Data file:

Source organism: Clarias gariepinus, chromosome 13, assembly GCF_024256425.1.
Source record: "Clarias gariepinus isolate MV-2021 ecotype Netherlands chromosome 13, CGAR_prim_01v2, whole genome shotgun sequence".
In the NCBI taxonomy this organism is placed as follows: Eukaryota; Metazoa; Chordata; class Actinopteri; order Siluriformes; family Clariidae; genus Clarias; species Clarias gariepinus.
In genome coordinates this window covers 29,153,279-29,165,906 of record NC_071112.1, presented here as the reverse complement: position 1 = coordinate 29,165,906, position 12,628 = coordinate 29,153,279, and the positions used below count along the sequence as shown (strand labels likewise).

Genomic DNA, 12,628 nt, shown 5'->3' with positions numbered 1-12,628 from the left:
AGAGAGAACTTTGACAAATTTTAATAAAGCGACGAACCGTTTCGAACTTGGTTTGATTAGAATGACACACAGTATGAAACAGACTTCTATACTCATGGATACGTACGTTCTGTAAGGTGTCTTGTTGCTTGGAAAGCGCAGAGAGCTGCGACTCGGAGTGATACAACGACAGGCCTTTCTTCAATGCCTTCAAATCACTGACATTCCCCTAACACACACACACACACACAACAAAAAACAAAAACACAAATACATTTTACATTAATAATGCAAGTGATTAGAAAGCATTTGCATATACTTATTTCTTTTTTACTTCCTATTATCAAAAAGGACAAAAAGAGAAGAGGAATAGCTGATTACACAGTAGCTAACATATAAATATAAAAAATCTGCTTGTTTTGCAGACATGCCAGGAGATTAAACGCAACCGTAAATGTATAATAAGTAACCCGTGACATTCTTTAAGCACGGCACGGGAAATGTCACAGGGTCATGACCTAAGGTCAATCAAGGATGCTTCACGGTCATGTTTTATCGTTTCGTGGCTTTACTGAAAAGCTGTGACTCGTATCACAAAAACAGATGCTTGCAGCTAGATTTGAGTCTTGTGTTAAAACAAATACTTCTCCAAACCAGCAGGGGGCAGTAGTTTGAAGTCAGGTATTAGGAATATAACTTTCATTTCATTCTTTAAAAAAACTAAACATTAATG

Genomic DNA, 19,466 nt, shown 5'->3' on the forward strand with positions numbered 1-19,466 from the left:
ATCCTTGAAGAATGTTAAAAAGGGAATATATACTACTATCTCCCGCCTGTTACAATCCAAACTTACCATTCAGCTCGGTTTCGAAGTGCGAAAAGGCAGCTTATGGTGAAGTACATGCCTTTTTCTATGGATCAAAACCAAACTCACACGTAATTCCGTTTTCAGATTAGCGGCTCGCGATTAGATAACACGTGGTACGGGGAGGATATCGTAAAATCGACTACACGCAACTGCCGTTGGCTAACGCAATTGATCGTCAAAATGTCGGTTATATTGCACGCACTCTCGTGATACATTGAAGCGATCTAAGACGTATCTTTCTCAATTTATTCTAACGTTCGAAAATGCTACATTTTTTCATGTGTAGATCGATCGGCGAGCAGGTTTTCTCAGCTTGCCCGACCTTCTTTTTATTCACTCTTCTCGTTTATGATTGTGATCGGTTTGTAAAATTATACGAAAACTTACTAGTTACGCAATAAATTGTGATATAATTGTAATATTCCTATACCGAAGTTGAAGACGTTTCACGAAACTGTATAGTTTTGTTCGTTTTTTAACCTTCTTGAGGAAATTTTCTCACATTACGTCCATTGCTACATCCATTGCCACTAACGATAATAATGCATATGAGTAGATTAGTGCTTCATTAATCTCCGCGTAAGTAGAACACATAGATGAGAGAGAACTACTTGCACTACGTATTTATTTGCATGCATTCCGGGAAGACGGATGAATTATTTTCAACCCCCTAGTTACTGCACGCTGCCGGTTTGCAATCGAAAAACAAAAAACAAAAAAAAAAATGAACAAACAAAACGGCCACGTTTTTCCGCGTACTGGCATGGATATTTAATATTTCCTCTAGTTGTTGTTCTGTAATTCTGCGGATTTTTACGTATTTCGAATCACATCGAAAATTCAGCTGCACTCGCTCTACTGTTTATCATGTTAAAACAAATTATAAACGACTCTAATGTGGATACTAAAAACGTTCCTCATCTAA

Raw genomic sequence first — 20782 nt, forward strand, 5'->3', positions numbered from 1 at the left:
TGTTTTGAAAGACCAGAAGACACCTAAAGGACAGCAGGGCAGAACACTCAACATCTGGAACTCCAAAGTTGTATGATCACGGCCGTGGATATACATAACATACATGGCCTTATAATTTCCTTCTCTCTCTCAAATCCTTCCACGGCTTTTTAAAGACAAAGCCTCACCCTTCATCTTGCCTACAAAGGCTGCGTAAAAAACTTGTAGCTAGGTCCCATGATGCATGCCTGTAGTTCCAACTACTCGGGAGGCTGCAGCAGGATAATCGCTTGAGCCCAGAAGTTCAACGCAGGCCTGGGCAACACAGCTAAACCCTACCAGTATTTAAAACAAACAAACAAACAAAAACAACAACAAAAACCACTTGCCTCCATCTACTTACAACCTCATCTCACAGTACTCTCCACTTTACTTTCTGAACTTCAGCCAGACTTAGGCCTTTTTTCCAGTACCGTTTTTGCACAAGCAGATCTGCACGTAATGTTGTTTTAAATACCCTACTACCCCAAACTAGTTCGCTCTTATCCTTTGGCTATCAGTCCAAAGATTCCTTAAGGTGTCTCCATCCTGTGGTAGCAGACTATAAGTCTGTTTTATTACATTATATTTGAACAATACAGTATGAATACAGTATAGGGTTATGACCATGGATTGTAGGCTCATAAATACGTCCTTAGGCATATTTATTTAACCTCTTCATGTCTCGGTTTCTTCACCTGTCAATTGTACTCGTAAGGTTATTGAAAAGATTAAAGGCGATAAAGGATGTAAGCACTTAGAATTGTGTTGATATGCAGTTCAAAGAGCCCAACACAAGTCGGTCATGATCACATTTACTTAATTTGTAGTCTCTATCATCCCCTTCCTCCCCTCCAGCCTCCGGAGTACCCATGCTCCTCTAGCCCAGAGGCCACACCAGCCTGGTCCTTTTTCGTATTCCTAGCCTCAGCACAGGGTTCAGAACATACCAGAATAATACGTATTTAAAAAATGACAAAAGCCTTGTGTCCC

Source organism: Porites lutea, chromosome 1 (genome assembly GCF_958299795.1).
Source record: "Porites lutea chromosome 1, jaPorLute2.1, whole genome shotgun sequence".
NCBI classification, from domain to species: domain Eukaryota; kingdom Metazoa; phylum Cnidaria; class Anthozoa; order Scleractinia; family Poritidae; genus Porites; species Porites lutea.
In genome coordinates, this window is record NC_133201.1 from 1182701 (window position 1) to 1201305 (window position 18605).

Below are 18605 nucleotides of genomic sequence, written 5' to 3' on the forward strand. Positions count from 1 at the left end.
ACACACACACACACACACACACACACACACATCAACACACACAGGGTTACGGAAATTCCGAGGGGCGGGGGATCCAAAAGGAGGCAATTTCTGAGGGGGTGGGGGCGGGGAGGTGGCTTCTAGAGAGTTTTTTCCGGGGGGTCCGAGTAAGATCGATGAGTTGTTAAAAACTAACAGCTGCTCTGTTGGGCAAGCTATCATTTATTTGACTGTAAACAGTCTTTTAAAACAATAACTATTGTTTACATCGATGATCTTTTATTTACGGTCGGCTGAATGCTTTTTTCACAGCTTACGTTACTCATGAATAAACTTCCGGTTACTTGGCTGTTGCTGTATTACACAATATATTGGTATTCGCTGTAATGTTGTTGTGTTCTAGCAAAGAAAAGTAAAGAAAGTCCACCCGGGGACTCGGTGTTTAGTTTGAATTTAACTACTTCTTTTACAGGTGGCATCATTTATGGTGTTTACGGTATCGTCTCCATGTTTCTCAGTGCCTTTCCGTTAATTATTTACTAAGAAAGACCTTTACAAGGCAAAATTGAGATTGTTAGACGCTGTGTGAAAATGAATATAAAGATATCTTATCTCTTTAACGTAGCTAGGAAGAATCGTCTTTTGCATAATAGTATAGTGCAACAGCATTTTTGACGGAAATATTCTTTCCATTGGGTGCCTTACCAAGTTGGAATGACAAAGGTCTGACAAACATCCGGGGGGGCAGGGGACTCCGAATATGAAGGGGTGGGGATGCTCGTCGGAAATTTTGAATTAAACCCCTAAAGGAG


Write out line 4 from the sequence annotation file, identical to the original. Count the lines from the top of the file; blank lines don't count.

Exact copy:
In genome coordinates this window covers 29,153,279-29,165,906 of record NC_071112.1, presented here as the reverse complement: position 1 = coordinate 29,165,906, position 12,628 = coordinate 29,153,279, and the positions used below count along the sequence as shown (strand labels likewise).